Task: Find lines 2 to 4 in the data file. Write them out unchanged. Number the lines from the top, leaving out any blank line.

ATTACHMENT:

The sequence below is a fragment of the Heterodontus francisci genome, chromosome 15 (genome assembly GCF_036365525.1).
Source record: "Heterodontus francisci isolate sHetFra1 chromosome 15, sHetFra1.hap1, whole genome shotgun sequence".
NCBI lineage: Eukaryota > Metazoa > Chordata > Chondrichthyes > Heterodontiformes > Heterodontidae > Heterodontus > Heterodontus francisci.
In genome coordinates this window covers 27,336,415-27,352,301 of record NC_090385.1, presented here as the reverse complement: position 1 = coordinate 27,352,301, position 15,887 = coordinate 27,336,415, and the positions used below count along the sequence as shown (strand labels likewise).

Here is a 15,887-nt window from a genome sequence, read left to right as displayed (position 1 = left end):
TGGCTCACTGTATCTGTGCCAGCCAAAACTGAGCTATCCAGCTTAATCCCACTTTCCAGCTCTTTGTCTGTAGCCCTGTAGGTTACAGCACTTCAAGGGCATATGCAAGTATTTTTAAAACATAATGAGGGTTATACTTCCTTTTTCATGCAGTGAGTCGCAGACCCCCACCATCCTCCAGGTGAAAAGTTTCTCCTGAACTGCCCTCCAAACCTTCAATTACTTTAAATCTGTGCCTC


Source record: "Heterodontus francisci isolate sHetFra1 chromosome 15, sHetFra1.hap1, whole genome shotgun sequence".
NCBI lineage: Eukaryota > Metazoa > Chordata > Chondrichthyes > Heterodontiformes > Heterodontidae > Heterodontus > Heterodontus francisci.
In genome coordinates this window covers 27,336,415-27,352,301 of record NC_090385.1, presented here as the reverse complement: position 1 = coordinate 27,352,301, position 15,887 = coordinate 27,336,415, and the positions used below count along the sequence as shown (strand labels likewise).